A family of four, including two children with autism, who were found dead in their northern Sydney home, died as a result of a murder-suicide, police say.
The bodies of Colombian nationals Fernando Manrique, 44, Maria Claudia Lutz, 43, and their two children, Elisa, 11, and Martin, 10, were found yesterday morning when police forced entry to the family's Davidson home.
Police said it appeared the family died of gas poisoning and were asking the public for help to discover the motive behind the deaths.
Neighbours said the children were lovely and kept to themselves.
Flowers have been laid outside the home as friends payed their respects.
Neighbour Janine Akers urged anyone who needed help to ask for it.
"If you're feeling like that just get help, we're all here, especially in a community like this," she said.
"If someone is struggling, get help."
The children went to St Lucy's primary school in Wahroonga.
Acting principal Warren Hopley said yesterday staff were in shock.
"The teachers … we're just all very upset," he said.
"The children had very high complex needs … I don't think [their mother] slept for many hours of the night because of the difficulties often with the two children."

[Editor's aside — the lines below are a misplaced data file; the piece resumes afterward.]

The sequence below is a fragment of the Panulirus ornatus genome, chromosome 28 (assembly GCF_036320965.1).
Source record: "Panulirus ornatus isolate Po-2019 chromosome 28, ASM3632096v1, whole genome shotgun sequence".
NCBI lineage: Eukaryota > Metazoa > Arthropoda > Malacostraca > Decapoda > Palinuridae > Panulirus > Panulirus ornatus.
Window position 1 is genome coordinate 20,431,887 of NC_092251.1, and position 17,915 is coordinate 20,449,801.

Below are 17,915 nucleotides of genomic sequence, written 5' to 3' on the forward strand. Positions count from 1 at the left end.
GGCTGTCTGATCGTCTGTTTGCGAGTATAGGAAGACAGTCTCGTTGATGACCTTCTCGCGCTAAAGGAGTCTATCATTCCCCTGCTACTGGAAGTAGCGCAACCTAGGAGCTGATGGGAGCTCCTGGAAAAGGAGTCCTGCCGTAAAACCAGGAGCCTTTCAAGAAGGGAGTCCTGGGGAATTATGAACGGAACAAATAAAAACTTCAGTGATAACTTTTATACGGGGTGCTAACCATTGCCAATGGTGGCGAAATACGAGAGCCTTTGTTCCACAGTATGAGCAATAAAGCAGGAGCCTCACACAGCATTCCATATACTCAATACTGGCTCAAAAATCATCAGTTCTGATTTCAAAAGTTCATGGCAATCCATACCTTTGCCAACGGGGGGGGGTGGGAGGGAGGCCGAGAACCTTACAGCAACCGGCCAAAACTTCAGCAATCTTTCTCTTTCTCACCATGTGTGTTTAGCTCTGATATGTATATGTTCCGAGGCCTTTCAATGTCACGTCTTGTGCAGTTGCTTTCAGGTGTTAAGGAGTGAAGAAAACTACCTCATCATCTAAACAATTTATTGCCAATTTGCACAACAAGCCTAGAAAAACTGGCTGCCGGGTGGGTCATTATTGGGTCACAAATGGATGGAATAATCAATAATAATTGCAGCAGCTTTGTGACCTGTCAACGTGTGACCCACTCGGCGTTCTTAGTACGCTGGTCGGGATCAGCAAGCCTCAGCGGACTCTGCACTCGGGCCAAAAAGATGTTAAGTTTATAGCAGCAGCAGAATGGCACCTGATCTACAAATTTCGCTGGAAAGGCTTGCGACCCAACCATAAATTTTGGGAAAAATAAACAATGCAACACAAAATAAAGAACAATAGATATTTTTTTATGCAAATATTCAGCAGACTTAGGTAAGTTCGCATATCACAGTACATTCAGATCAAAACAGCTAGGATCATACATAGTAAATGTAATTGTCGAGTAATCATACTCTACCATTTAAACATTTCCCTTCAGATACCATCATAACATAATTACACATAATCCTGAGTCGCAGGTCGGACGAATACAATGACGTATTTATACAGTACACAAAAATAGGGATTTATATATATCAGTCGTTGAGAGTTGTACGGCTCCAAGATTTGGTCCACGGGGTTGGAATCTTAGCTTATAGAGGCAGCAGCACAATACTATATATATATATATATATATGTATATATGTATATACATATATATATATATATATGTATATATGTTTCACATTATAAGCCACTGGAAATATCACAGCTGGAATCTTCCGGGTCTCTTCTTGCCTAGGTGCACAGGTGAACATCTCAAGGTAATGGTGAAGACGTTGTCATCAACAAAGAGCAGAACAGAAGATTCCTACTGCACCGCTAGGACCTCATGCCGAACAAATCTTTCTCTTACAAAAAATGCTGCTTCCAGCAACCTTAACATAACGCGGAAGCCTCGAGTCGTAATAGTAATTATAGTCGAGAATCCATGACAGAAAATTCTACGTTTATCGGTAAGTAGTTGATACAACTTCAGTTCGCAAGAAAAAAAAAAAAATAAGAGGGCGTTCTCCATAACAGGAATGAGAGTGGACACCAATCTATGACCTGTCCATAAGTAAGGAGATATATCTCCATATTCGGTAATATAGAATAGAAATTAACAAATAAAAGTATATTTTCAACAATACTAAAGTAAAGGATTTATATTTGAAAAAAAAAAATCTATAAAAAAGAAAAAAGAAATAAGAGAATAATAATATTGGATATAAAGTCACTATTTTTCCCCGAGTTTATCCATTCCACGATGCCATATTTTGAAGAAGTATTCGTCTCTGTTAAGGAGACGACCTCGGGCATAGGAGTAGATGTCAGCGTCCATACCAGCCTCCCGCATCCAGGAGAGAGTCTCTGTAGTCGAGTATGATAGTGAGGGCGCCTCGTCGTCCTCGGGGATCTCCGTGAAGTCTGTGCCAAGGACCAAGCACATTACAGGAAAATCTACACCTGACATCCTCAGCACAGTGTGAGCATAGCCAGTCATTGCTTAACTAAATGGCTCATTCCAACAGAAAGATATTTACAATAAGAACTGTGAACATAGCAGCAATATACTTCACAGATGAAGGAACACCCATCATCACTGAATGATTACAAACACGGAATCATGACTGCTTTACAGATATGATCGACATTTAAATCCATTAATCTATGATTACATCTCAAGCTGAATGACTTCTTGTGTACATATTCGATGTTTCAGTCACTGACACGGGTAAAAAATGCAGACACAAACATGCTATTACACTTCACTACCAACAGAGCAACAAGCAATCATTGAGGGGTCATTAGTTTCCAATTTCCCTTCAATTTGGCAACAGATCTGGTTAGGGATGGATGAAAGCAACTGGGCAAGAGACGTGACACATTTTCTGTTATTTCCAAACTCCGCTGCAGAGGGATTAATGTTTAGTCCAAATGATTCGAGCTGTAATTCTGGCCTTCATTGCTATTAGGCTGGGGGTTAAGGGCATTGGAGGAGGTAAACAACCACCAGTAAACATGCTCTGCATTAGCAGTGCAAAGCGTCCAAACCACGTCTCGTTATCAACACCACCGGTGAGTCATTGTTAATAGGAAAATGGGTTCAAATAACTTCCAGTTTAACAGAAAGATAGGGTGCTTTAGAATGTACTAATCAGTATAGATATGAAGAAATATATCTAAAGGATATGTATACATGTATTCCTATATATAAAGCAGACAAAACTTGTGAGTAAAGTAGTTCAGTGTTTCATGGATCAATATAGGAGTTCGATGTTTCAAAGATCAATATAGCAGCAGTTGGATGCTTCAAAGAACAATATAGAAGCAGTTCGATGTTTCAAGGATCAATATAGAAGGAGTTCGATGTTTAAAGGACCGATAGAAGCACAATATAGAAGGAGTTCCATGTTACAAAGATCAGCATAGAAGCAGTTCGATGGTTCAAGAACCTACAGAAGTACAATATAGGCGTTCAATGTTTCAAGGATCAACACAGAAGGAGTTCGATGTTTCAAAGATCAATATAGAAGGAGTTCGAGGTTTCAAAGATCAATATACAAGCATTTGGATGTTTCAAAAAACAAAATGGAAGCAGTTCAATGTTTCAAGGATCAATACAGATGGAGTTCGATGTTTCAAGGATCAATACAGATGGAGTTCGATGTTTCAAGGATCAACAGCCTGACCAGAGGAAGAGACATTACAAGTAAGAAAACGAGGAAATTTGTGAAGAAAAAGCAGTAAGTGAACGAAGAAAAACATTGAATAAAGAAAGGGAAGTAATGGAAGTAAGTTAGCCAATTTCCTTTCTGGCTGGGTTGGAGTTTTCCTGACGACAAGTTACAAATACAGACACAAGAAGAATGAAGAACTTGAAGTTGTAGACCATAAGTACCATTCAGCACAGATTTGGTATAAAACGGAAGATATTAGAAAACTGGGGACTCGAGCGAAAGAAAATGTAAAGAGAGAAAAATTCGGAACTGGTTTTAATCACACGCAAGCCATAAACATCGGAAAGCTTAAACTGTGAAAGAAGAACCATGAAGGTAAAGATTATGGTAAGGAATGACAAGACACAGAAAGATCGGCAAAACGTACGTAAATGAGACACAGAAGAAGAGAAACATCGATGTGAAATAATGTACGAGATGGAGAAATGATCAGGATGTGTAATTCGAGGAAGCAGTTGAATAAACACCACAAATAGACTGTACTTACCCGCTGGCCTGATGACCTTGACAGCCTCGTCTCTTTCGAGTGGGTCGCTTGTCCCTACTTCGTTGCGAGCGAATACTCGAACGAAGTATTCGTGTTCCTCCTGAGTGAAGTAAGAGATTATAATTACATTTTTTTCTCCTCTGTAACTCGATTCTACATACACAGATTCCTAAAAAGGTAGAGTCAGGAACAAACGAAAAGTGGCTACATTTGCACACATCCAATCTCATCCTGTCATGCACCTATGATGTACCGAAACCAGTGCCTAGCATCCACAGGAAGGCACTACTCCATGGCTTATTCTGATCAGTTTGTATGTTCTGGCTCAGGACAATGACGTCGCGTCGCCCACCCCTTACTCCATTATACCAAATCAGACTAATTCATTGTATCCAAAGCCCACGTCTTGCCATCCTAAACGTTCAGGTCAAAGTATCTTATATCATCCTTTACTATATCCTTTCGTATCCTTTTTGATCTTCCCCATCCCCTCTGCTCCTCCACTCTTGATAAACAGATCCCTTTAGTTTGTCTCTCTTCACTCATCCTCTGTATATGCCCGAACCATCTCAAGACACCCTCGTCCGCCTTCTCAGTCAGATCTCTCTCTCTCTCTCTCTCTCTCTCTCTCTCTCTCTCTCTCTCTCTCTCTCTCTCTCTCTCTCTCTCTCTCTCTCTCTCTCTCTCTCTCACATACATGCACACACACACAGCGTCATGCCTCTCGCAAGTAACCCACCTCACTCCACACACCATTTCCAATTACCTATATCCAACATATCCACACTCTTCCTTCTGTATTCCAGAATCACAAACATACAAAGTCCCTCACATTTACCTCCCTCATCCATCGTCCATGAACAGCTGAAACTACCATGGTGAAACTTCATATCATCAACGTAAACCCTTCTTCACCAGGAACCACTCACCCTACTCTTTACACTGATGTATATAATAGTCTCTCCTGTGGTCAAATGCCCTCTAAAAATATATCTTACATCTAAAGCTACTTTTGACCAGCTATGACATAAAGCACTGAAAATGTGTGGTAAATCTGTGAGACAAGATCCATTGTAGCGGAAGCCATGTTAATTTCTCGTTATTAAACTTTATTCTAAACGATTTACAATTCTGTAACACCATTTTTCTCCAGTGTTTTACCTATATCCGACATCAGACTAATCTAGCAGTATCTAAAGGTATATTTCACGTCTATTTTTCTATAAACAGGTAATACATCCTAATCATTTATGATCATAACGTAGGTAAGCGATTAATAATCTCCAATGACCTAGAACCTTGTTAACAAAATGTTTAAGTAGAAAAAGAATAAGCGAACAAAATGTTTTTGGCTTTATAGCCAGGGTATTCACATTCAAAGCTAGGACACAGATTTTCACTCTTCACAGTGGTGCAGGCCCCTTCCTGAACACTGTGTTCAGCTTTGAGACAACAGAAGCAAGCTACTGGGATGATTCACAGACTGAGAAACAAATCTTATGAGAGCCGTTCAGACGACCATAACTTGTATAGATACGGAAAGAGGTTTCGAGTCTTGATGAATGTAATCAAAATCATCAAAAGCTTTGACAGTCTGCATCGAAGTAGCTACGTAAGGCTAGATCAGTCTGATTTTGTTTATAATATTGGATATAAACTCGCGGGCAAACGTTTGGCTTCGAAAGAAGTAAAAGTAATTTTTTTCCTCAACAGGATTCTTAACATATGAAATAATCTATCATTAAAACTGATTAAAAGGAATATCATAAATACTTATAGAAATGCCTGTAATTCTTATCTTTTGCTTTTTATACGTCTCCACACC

A NSW Police statement said they had no visible injuries and they were awaiting the results of toxicology reports.
"Whilst the cause of death will be a matter for the coroner to determine, police are looking at the possibility the family members died from the introduction of an airborne gas," it said.
"It is early days in the investigation and investigators will need to wait for toxicology results and results of the post-mortems to determine cause of death.
"Forensic police continue to recover evidence from the home in Davidson."
A large dog was also found dead at the house.
A crime scene is still set up at the home and detectives are back today, searching the backyard and the house.
The homicide squad was looking into the matter, but have handed investigations back to the Northern Beaches Local Area Command.
"Strike Force Josselyn has been established with the assistance of State Crime Command's Homicide Squad to investigate the deaths," a statement said.
Northern Beaches Police Superintendent Dave Darcy initially said they were keeping an open mind as to whether they were searching for a suspect, but police have since ruled out this possibility.
Superintendent Darcy said the family were valued members of the community.
"The mother in particular is held in very high regard in the community," he said.
"Since coming to Australia they've made a significant contribution to how we live, they've done a fantastic job."